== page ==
Contact Info
Contact Info
Hesseling HR Services

Head Office:
6481 Tsolum River Road,
Courtenay B.C. Canada
V9J 1P1

Telephone: 1 250 650 5004

Fax: 001.250.337.5808


Linked In Profile

Conflict Resolution


In my professional career I met many conflicts, earlier as a marriage counselor, later as a business consultant within different organizations, putting the Harvard Model for negotiating and my counseling experience into practice here is one of the cases I was allowed to help solve.


A Real Case Story
Not so long ago I was called by an organization to help resolve a conflict.  They explained that there was a conflict going on between two departments and that it was expanding to other areas.  They did not know what to do about it and asked if I could help out.  It was an organization in electrical wiring and cooling installations with about 200 employees.  I had trained some of their staff before in self management, communication and leadership skills.


 We called for a meeting with 16 of the key players in the ongoing conflict. Most of them were project leaders. The moment I stepped into the room I could feel the tension and a competition going on. All of the attendants were men. Some of attendants stating unfriendly things such as: “We make all the money and you guys only waste it.” and other nasty remarks.


Something had to be done and so I decided to give them an assignment. Two hours later the conflict was over.


This is what I did.
I explained the situation to them and affirmed that we would solve this conflict today because it is too costly in many ways, on a company level and on a personal level too. I told them that they are all hardworking men who deserve a better working climate. I gave them the following assignment: I want you to write down the answers to three questions.

  1. What do you like about your company?
  2. What do you think your department does well?
  3. What do you think is your personal contribution to your department?

The moment they started writing down the answers, the atmosphere started changing, it mellowed a little. We were moving in different direction, out of the combat zone. Then I showed them a sign on a piece of paper, showing a big 3 and explained to them, that it can be seen from at least 4 different points of view. Some would see an E, others a W or an M or even a B.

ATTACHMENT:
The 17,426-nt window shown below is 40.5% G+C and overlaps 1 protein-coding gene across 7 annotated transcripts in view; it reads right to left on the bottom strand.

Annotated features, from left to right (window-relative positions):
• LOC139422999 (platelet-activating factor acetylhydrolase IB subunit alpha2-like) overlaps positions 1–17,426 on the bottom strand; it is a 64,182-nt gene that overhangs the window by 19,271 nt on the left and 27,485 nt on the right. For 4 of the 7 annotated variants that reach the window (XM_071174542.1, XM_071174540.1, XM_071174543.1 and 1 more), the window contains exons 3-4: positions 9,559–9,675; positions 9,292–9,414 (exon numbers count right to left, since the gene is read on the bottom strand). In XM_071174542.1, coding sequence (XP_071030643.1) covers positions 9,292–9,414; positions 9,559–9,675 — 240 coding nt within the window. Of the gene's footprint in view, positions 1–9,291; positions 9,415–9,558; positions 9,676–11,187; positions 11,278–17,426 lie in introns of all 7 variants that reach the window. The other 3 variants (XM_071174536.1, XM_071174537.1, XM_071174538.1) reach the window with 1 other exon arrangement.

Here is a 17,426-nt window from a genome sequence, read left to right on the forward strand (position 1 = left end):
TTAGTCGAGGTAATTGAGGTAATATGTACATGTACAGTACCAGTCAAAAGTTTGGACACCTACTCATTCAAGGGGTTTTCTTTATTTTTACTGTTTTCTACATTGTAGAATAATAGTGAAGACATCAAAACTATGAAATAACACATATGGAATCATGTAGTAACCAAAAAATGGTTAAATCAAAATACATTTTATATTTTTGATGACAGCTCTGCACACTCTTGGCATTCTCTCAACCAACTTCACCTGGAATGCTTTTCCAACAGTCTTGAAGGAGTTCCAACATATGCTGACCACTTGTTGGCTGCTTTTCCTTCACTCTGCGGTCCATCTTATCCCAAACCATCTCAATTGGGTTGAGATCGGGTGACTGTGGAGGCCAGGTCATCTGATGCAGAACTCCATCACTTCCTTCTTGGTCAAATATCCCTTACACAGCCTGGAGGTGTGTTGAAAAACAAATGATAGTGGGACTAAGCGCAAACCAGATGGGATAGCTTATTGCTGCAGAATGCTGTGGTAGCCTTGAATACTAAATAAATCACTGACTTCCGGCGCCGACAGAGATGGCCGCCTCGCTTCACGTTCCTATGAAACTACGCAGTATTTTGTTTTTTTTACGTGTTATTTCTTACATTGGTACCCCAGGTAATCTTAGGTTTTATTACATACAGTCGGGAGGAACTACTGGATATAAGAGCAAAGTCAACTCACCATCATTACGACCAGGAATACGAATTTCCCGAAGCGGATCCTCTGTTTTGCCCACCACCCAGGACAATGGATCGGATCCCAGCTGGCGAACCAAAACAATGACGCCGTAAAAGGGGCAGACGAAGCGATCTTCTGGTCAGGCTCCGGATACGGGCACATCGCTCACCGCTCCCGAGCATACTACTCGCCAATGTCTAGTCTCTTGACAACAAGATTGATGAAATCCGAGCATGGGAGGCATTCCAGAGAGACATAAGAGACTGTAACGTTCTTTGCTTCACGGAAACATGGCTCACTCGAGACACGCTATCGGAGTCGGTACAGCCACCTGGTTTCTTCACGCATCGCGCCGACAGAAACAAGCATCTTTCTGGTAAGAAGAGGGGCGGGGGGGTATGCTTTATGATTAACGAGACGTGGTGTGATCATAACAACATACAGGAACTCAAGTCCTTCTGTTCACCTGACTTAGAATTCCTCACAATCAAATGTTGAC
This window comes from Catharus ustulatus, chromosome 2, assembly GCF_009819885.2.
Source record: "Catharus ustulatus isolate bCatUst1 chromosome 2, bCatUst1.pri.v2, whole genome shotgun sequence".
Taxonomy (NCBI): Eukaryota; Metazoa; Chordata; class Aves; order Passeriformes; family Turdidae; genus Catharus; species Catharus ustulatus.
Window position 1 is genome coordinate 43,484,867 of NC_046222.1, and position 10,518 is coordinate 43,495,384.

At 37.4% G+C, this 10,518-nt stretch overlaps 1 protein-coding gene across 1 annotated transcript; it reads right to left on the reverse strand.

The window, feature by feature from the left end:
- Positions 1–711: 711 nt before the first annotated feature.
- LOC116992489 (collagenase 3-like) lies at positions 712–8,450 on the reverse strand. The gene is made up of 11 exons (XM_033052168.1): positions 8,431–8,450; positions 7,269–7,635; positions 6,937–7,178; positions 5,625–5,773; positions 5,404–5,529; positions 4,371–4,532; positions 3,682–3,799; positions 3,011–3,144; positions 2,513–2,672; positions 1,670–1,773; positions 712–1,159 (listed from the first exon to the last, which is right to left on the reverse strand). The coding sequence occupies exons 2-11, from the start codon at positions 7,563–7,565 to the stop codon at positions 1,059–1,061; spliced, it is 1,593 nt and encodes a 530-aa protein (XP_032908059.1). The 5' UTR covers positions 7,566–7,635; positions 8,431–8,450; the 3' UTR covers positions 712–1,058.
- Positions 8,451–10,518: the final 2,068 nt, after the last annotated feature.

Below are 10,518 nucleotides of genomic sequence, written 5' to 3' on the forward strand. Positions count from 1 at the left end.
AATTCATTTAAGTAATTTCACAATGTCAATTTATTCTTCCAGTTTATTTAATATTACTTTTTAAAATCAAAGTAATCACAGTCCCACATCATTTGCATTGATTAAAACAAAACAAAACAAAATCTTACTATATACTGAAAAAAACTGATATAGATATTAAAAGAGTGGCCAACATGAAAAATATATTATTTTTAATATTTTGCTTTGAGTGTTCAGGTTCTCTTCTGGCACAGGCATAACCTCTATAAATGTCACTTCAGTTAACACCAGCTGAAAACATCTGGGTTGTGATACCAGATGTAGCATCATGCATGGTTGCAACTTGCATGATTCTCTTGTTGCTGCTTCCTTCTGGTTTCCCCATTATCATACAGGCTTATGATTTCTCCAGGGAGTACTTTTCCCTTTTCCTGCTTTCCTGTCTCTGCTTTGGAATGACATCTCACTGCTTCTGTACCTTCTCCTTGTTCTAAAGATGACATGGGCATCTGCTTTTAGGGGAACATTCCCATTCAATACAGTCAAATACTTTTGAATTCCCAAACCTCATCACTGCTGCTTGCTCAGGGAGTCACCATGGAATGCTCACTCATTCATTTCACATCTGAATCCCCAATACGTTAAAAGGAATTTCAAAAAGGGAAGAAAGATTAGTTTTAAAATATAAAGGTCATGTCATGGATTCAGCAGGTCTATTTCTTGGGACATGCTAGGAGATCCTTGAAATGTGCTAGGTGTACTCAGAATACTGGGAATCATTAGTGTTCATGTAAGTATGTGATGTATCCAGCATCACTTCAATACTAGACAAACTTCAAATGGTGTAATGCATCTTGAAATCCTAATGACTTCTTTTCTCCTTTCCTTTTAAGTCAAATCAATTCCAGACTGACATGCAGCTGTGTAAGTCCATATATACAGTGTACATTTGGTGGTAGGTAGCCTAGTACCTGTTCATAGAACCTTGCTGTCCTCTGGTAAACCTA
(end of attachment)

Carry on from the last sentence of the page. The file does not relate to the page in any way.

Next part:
Who then is right? I do not know! But if I can only see my point of view and am not able to see that other people might see something different, I can not call myself a professional!


I would be a poor communicator and not really a contribution to my organization, because I could only produce, what I would call “specialist” behavior, and we all know what a pain these so called specialists can cause, by expressing only their own sacred point of view.


Then I stated that people in their function (most of them were project leaders) should be able to communicate some kind of understanding to their conversation partner, even if they had a different point of view. Then I gave them another assignment to practice this.
I wanted them to interview somebody else in this room and listen carefully, not expressing their own point of view, but professionally communicating understanding that they understood the answers given on the previous three questions and give a summary (recap) on the answers, to show their understanding.
I saw to it that I made teams of the most opposing participants. They reluctantly agreed when I made them team up with each other. In the beginning of the interview they sat as far as possible away from each other.
I watched the time and saw to it, that they kept to the assignment. After they did the recap, they were allowed to change roles, so the other person would be interviewed.
This exercise took about 20 minutes, the atmosphere in the room changed, it became less grim and the tone of the voices softened up.
Then I had a last assignment for them.
I explained, when you meet a person in general, even when it is very briefly, you have positive and sometimes negative impressions, all of them we mostly don’t share with this person.
Today, I want you to share one thing you noticed about the other person you just interviewed in a positive way and see to it that he receives your positive message.


After two hours we closed the intense meeting and the conflict had evaporated and did not return again.